Bill Crounse, MD, Senior Director, Worldwide Health, Worldwide Public Sector Microsoft Corporation shares his insights and describes four leading trends and technologies that will transform health and health care in 2012 and beyond.
These leading technologies include: cloud computing, health gaming, telehealth services and remote monitoring/mobile health.
Telehealth, Remote Monitoring, Mobile Health
I’d like to focus on telehealth and remote monitoring/mobile health since I feel telehealth is the nucleus of patient care, and telehealth can help reduce health care costs, and improve quality health care for patients. Telehealth technology combined mobile technology such as smartphones will make monitoring patients conditions easier and more efficient, and “cheaper and more scalable.”
Patient Quality Health Care
Through the Accountable Care Organizational Model (ACO), the core concept is to Read more »
Teenagers and young adults who use marijuana may be messing with their heads in ways they don’t intend.
Evidence is mounting that regular marijuana use increases the chance that a teenager will develop psychosis, a pattern of unusual thoughts or perceptions, such as believing the television is transmitting secret messages. It also increases the risk of developing schizophrenia, a disabling brain disorder that not only causes psychosis, but also problems concentrating and loss of emotional expression.
In one recent study that followed nearly 2,000 teenagers as they became young adults, young people who smoked marijuana at least five times were twice as likely to have developed psychosis over the next 10 years as those who didn’t smoke pot.
Another new paper concluded that early marijuana use could actually hasten the onset of psychosis by three years. Those most at risk are youths who already have a mother, father, or sibling with schizophrenia or some other psychotic disorder.
Young people with a parent or sibling affected by psychosis have a roughly one in 10 chance of developing the condition themselves — even if they never smoke pot. Regular marijuana use, however, doubles their risk — to a one in five chance of becoming psychotic.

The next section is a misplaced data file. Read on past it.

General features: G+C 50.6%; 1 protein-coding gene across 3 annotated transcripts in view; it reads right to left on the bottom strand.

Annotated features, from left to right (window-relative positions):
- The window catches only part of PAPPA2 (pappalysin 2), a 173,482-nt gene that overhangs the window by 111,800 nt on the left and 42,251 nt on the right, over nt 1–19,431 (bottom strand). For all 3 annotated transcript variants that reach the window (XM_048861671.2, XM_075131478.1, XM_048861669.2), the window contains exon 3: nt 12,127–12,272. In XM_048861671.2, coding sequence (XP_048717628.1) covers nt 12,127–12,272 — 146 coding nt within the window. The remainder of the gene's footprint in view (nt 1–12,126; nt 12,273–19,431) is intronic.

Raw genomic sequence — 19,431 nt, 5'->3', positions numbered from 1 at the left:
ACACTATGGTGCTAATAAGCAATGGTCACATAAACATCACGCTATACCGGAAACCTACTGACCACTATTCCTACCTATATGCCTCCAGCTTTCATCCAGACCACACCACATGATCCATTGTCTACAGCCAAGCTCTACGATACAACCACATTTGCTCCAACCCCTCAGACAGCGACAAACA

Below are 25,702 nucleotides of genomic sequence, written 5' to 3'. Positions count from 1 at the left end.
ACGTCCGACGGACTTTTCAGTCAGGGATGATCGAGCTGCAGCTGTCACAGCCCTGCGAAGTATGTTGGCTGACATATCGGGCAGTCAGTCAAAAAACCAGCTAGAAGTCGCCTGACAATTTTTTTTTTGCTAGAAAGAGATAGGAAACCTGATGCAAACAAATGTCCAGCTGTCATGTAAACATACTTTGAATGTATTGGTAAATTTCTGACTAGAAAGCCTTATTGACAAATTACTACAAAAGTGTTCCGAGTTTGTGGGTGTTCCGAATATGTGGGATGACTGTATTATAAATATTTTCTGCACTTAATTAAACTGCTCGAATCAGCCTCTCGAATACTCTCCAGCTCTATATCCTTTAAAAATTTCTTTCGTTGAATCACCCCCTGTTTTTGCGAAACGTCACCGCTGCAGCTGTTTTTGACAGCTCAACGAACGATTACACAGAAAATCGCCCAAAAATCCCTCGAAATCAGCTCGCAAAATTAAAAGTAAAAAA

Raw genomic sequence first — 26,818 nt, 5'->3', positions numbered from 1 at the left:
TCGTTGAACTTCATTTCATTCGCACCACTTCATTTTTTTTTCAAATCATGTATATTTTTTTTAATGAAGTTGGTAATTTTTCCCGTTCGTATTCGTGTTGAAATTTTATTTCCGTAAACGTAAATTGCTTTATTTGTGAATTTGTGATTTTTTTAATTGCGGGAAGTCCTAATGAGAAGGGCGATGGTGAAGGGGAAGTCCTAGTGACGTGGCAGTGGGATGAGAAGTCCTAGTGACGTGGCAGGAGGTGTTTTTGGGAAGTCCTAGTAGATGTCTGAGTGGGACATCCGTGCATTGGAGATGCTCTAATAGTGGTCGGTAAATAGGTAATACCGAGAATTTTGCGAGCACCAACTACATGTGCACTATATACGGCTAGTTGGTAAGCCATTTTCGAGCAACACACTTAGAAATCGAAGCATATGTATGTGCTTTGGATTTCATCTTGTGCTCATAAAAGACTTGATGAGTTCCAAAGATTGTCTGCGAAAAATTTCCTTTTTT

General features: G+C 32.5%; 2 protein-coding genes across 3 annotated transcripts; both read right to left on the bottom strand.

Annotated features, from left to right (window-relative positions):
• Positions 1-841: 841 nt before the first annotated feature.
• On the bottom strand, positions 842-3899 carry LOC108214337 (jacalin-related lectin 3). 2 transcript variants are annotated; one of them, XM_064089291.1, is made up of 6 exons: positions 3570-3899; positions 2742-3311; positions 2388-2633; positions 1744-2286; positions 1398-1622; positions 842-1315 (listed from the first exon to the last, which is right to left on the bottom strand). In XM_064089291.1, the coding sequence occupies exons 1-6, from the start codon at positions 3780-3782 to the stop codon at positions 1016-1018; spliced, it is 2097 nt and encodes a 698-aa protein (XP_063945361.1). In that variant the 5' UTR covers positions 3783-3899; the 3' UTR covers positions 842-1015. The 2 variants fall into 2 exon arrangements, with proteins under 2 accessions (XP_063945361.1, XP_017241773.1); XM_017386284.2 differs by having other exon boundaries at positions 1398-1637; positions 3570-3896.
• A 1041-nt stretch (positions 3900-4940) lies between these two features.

In comparison, youths in families unaffected by psychosis have a seven in 1,000 chance of developing it. If they smoke pot regularly, the risk doubles to 14 in 1,000. Read more »
I heard a 23-year-old woman complain: “I must be getting old when 11:00 at night is late.” It got me thinking.
It turns out that the explanation for why teens are natural night owls has recently been elucidated. They can’t help it — they just don’t get tired until way later in the evening. Then, of course, their bodies want to stay asleep well into the next morning in order to feel sufficiently rested. Since most of them are stuck with the artificial structure of school hours, they’re screwed — and condemned to suffer constant fatigue from cumulative sleep deprivation. Old news.
Then I started wondering about the back end of this phenomenon. Even though our American “youth culture” attributes great coolness to late-night happenings, since this pubertal sleep shift is biological, there must come a point at which their pineal glands go back to releasing melatonin at a more reasonable hour. Does 10 years sound about right? I remember not being nearly as enamored of the “all-nighter” by the time medical school rolled around, as opposed to college, where staying up all night was a regular occurrence. Certainly by residency (ages 26 to 30), it was a killer. Read more »
It’s here again: High school graduation season — that annual rite of passage for high schoolers coast to coast to embark upon that much-anticipated journey from home to that first true independent step outside the safety net of their childhood communities.
What always amazes me is the pressure high school kids feel as they embark upon this journey and how often I hear these kids express anxiety over not knowing what they want to be “when they grow up.” And, let’s not forget that we are still talking about kids — these are still teenagers, still developing and maturing. Read more »
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